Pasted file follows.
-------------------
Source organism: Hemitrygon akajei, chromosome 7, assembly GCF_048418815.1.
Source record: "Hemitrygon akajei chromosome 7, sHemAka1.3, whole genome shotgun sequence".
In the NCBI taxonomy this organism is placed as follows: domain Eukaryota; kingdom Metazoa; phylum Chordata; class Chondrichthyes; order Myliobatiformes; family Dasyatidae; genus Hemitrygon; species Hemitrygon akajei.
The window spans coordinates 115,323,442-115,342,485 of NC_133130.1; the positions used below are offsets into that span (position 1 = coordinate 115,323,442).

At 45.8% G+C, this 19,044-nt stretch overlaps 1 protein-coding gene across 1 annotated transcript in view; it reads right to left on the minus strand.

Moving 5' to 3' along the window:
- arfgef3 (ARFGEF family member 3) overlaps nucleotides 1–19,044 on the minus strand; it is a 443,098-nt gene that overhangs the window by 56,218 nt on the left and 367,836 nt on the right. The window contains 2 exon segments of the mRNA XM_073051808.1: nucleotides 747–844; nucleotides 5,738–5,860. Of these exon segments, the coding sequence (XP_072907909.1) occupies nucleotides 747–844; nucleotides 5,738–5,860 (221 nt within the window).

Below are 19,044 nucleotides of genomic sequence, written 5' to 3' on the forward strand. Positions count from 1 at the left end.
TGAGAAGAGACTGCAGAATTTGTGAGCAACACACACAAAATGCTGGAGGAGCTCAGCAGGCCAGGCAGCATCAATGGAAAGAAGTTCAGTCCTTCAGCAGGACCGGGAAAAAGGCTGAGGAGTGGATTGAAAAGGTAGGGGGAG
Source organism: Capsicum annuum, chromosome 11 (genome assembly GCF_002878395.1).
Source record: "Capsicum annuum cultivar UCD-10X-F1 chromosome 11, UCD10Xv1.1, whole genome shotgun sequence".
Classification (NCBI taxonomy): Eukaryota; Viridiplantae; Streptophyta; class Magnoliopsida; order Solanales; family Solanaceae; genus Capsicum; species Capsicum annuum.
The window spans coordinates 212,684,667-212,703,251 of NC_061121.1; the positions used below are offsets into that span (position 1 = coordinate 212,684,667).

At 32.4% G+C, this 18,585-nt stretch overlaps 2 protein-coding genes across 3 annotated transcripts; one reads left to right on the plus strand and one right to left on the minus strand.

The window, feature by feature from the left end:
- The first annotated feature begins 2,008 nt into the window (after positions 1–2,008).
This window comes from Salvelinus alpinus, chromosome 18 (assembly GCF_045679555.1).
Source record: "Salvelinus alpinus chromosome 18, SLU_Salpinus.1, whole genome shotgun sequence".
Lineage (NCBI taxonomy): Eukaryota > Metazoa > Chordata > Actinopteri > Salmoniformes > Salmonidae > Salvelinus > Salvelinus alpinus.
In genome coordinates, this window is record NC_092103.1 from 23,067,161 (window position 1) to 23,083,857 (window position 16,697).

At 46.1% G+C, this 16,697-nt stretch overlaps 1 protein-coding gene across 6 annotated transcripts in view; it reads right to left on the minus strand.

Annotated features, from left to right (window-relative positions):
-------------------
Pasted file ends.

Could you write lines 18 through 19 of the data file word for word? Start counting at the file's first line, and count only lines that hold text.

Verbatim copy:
Source record: "Salvelinus alpinus chromosome 18, SLU_Salpinus.1, whole genome shotgun sequence".
Lineage (NCBI taxonomy): Eukaryota > Metazoa > Chordata > Actinopteri > Salmoniformes > Salmonidae > Salvelinus > Salvelinus alpinus.